Head coaches are almost always judged on wins and losses. Having a lot of the former means you’re idolized while having too much of the latter can spell doom and an eventual firing. For Dana Holgorsen, having too many losses almost cost him his job prior to the 2016 season. After routing Clemson in the Orange bowl 70-33 in 2011, the Mountaineers posted a 26-25 record over the next four years. The whispers calling for Holgorsen’s job didn’t fall on deaf ears, apparently. In 2017, Holgorsen lead his squad to a 10-3 record and a berth in the Russell Athletic Bowl, securing a contract extension of five years worth $18.6 million.
Yet despite silencing the pundits for the time being, Holgorsen still has work to do.
West Virginia has gone 0-5 the past two seasons against ranked opponents. In fact, the Mountaineers have not been able to tally one win against a ranked team since the 2014 season when they knocked off then No. 4 Baylor in Morgantown 41-27. Even more alarming is that West Virginia has failed to even be competitive in four of those contests, losing by an average of 21 points per game. The lone game in which the Mountaineers held its own was the 26-33 overtime loss to then No. 21 ranked Oklahoma State in 2015.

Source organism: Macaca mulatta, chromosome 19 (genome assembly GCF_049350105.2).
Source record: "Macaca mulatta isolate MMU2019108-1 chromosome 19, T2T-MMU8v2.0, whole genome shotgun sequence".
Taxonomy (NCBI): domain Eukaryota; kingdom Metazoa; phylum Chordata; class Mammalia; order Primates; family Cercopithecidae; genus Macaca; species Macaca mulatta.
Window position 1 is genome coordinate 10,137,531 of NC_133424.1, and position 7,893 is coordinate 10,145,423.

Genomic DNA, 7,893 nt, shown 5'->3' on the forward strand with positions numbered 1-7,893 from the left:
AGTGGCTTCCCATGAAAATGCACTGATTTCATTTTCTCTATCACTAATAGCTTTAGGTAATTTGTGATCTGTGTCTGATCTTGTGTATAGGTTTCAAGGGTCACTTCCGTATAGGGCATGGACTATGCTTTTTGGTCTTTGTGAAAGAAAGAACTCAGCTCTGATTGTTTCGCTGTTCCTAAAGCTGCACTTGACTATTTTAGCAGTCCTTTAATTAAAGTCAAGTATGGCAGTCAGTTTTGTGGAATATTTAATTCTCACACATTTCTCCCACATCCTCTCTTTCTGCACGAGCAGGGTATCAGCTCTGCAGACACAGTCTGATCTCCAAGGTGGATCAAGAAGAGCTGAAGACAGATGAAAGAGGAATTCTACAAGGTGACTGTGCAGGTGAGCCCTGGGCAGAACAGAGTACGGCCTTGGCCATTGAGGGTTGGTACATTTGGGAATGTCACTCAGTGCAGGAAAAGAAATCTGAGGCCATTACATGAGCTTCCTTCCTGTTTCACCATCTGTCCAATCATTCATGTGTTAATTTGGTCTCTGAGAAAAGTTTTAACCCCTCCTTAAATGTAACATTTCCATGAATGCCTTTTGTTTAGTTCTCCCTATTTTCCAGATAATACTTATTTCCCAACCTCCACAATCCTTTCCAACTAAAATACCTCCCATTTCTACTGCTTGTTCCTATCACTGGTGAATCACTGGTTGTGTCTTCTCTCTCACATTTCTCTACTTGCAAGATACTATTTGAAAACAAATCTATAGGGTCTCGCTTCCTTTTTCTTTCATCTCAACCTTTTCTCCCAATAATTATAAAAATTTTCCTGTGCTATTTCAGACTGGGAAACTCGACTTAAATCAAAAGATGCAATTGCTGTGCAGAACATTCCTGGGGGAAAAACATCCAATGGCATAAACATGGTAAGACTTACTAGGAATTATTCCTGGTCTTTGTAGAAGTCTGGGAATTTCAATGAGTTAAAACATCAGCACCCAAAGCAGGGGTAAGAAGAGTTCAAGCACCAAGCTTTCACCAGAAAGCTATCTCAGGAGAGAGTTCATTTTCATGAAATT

Sooner rather than later, Holgorsen will be tasked with bucking this worrisome trend.
The first opportunity to do so comes in week one against No. 22 Virginia Tech in Landover, Maryland on September 3rd. Along with the Hokies, the Mountaineers will also face No. 8 Oklahoma, No. 11 Oklahoma State, No. 19 Kansas State, and No. 23 Texas in 2017.
West Virginia fans are a greedy bunch that rejects mediocrity. And despite a 10-win season and a promising contract extension, Holgorsen still has a lot to prove.